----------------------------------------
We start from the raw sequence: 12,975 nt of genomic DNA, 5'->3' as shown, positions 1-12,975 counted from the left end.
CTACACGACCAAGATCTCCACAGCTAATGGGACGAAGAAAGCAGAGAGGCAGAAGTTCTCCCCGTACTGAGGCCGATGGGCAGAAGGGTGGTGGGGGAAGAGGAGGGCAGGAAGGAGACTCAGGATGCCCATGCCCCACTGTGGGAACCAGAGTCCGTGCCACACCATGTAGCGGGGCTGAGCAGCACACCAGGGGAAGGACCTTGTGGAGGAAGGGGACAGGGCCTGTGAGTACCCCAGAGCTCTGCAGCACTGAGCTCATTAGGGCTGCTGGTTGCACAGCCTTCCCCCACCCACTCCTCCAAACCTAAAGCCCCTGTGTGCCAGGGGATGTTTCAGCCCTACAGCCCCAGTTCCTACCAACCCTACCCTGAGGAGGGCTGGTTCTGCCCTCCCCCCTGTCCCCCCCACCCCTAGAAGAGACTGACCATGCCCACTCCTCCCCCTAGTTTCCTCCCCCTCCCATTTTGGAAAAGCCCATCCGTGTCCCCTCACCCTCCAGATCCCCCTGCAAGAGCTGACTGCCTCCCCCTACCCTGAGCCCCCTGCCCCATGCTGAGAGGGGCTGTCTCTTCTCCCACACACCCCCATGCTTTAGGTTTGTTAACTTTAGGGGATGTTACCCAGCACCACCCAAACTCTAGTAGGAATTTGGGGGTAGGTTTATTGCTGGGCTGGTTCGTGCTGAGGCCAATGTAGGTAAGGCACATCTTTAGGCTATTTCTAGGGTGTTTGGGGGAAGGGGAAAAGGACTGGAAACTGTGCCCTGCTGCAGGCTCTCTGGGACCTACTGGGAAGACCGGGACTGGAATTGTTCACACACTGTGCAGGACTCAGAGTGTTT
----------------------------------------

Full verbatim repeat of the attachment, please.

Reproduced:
We start from the raw sequence: 12,975 nt of genomic DNA, 5'->3' as shown, positions 1-12,975 counted from the left end.
CTACACGACCAAGATCTCCACAGCTAATGGGACGAAGAAAGCAGAGAGGCAGAAGTTCTCCCCGTACTGAGGCCGATGGGCAGAAGGGTGGTGGGGGAAGAGGAGGGCAGGAAGGAGACTCAGGATGCCCATGCCCCACTGTGGGAACCAGAGTCCGTGCCACACCATGTAGCGGGGCTGAGCAGCACACCAGGGGAAGGACCTTGTGGAGGAAGGGGACAGGGCCTGTGAGTACCCCAGAGCTCTGCAGCACTGAGCTCATTAGGGCTGCTGGTTGCACAGCCTTCCCCCACCCACTCCTCCAAACCTAAAGCCCCTGTGTGCCAGGGGATGTTTCAGCCCTACAGCCCCAGTTCCTACCAACCCTACCCTGAGGAGGGCTGGTTCTGCCCTCCCCCCTGTCCCCCCCACCCCTAGAAGAGACTGACCATGCCCACTCCTCCCCCTAGTTTCCTCCCCCTCCCATTTTGGAAAAGCCCATCCGTGTCCCCTCACCCTCCAGATCCCCCTGCAAGAGCTGACTGCCTCCCCCTACCCTGAGCCCCCTGCCCCATGCTGAGAGGGGCTGTCTCTTCTCCCACACACCCCCATGCTTTAGGTTTGTTAACTTTAGGGGATGTTACCCAGCACCACCCAAACTCTAGTAGGAATTTGGGGGTAGGTTTATTGCTGGGCTGGTTCGTGCTGAGGCCAATGTAGGTAAGGCACATCTTTAGGCTATTTCTAGGGTGTTTGGGGGAAGGGGAAAAGGACTGGAAACTGTGCCCTGCTGCAGGCTCTCTGGGACCTACTGGGAAGACCGGGACTGGAATTGTTCACACACTGTGCAGGACTCAGAGTGTTT